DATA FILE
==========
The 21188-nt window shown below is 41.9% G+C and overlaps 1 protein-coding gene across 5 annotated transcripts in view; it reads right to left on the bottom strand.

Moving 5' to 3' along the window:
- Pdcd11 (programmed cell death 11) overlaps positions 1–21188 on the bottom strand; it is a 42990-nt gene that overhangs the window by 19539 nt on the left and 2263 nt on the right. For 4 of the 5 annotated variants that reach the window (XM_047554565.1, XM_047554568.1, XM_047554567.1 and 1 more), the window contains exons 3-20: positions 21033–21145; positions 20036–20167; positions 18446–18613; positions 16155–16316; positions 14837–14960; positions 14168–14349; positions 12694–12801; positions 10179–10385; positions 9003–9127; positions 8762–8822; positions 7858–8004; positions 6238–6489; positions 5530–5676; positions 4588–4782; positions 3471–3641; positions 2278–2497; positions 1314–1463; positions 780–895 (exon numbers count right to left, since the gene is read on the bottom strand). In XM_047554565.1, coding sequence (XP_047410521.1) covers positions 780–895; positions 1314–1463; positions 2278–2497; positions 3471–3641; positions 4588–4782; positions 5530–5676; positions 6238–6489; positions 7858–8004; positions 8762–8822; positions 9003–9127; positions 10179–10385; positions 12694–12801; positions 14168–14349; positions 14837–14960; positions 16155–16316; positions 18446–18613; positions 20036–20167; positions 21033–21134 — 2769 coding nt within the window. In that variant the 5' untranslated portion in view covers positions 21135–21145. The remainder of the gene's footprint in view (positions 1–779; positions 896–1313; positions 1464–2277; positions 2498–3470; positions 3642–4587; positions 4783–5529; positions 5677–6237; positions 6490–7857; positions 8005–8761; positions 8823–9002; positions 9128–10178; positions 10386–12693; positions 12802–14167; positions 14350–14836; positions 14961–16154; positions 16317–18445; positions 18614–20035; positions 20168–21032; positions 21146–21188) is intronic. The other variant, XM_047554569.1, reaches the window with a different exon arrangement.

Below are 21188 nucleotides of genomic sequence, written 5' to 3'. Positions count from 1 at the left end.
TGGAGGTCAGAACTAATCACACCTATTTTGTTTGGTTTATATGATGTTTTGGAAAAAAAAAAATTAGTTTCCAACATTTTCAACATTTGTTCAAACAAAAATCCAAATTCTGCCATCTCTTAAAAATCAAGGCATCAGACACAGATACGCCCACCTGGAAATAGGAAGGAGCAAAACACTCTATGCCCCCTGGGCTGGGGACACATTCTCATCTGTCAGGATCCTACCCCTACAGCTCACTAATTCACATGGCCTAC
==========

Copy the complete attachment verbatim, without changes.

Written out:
The 21188-nt window shown below is 41.9% G+C and overlaps 1 protein-coding gene across 5 annotated transcripts in view; it reads right to left on the bottom strand.

Moving 5' to 3' along the window:
- Pdcd11 (programmed cell death 11) overlaps positions 1–21188 on the bottom strand; it is a 42990-nt gene that overhangs the window by 19539 nt on the left and 2263 nt on the right. For 4 of the 5 annotated variants that reach the window (XM_047554565.1, XM_047554568.1, XM_047554567.1 and 1 more), the window contains exons 3-20: positions 21033–21145; positions 20036–20167; positions 18446–18613; positions 16155–16316; positions 14837–14960; positions 14168–14349; positions 12694–12801; positions 10179–10385; positions 9003–9127; positions 8762–8822; positions 7858–8004; positions 6238–6489; positions 5530–5676; positions 4588–4782; positions 3471–3641; positions 2278–2497; positions 1314–1463; positions 780–895 (exon numbers count right to left, since the gene is read on the bottom strand). In XM_047554565.1, coding sequence (XP_047410521.1) covers positions 780–895; positions 1314–1463; positions 2278–2497; positions 3471–3641; positions 4588–4782; positions 5530–5676; positions 6238–6489; positions 7858–8004; positions 8762–8822; positions 9003–9127; positions 10179–10385; positions 12694–12801; positions 14168–14349; positions 14837–14960; positions 16155–16316; positions 18446–18613; positions 20036–20167; positions 21033–21134 — 2769 coding nt within the window. In that variant the 5' untranslated portion in view covers positions 21135–21145. The remainder of the gene's footprint in view (positions 1–779; positions 896–1313; positions 1464–2277; positions 2498–3470; positions 3642–4587; positions 4783–5529; positions 5677–6237; positions 6490–7857; positions 8005–8761; positions 8823–9002; positions 9128–10178; positions 10386–12693; positions 12802–14167; positions 14350–14836; positions 14961–16154; positions 16317–18445; positions 18614–20035; positions 20168–21032; positions 21146–21188) is intronic. The other variant, XM_047554569.1, reaches the window with a different exon arrangement.

Below are 21188 nucleotides of genomic sequence, written 5' to 3'. Positions count from 1 at the left end.
TGGAGGTCAGAACTAATCACACCTATTTTGTTTGGTTTATATGATGTTTTGGAAAAAAAAAAATTAGTTTCCAACATTTTCAACATTTGTTCAAACAAAAATCCAAATTCTGCCATCTCTTAAAAATCAAGGCATCAGACACAGATACGCCCACCTGGAAATAGGAAGGAGCAAAACACTCTATGCCCCCTGGGCTGGGGACACATTCTCATCTGTCAGGATCCTACCCCTACAGCTCACTAATTCACATGGCCTAC